IBM Helps Los Angeles Schools Create Smarter, Greener Campuses

Crowdsourcing lets students and staff speed repairs across 800 campuses from their mobile phones

LAS VEGAS - 05 Mar 2012: IBM (NYSE: IBM) today announced a new project to help the nation’s second largest school district become one of the greenest and most sustainable by making energy conservation and cost savings as easy as sending a text message.  

The Los Angeles Unified School District (LAUSD) is empowering its students, teachers and staff to identify maintenance issues such as leaky faucets and broken air conditioning units by sending text messages and photos through their mobile phones. A mobile reporting solution developed by IBM Business Partner CitySourced sends the photos and texts for analysis by IBM software that automatically shows staff where the problem is located using geographic information software from IBM Business Partner Esri.

LAUSD is the largest public school system in California and the second largest school district in the United States with 700,000 students. With more than 14,000 buildings spread out over 710 square miles, the district receives more than 300,000 maintenance service requests a year.

Within the first eight months of implementing the program LAUSD responded to more than 750 maintenance requests and have since surpassed 1,650 reports to date. LAUSD and CitySourced are scheduled to implement an outreach program to socialize the application at school sites in the second quarter of 2012. With the combination of word of mouth and the outreach program, LAUSD anticipates the number of reports to significantly rise in 2012. 

“Each year we found we were spending too much time, money, and energy locating, and reporting a problem before we even had the chance to fix it,” says Danny Lu, business analyst, Los Angeles Unified School District. “By finding a more efficient way to report and locate needed repairs, we are able to respond faster to serve our campuses. The best part is that the solution is at the fingertips of most everyone on campus.”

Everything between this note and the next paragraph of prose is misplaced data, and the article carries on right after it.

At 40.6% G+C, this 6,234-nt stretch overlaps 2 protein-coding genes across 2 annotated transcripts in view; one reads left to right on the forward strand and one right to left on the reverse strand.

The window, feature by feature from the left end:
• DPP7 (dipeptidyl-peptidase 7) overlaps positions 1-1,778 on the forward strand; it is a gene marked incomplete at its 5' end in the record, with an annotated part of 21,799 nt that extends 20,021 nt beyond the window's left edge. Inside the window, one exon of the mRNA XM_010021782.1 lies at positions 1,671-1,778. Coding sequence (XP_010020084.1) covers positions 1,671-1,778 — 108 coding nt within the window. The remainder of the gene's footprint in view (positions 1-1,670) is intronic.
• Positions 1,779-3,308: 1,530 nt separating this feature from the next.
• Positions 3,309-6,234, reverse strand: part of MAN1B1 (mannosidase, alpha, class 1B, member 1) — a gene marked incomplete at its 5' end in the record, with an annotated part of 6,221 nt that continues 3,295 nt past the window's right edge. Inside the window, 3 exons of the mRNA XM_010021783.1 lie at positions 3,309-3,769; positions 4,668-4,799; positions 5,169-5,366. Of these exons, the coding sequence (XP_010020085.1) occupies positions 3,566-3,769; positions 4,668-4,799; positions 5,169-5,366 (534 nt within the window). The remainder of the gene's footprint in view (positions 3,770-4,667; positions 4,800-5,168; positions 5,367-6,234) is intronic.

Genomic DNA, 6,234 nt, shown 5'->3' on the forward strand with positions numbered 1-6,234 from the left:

Prior to the crowdsourcing app, LAUSD relied on faculty, staff, students and parents to report maintenance issues with the campus plant manager, requiring the manager to decipher and pinpoint the failing unit before submitting the call to the Maintenance & Operations Service Call Desk and routing to the appropriate personnel to solve the problem. With the advent of the mobile application, reports are submitted directly to the Maintenance & Operations Service Call Desk. 

“Working with IBM, CitySourced is empowering faculty, students and citizens of the Los Angeles school districts to improve their communities by keeping them cleaner, safer and more efficient,” said Jason Kiesel, Founder and chief executive officer, CitySourced.

A recent Nielson research report showed smartphone usage is surging, especially in the United States where 38 percent of the population owns a smartphone and has the ability to send text or picture messages. By taking advantage of the growing connectivity of the population and partnering with companies like CitySourced and Esri, IBM is utilizing data collected by people to create smarter, more efficient cities and infrastructure.

“People now have the ability to act as living sensors for things they witness in their day-to-day lives,” said Dave Bartlett, vice president, Industry Solutions, IBM. “Through these partnerships, we are arming people with the ability to report problems that impact the efficiency of an ecosystem such as cities, buildings and campuses. And, through IBM analytics, we enable organizations to act on information that will make them more efficient and successful.”

The CitySourced app reports maintenance issues directly to IBM Maximo® Asset Management software.

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LAUSD is empowering the school community to identify facility issues such as leaky faucets and graffiti by sending text messages and photos through their mobile phones.

IBM, CitySourced, and ESRI developed a mobile reporting and analytics solution to automatically identify where facility-related problems are located.

Danny Lu, Facilities Services Division, Los Angeles Unified School District, at LAUSD Headquarters

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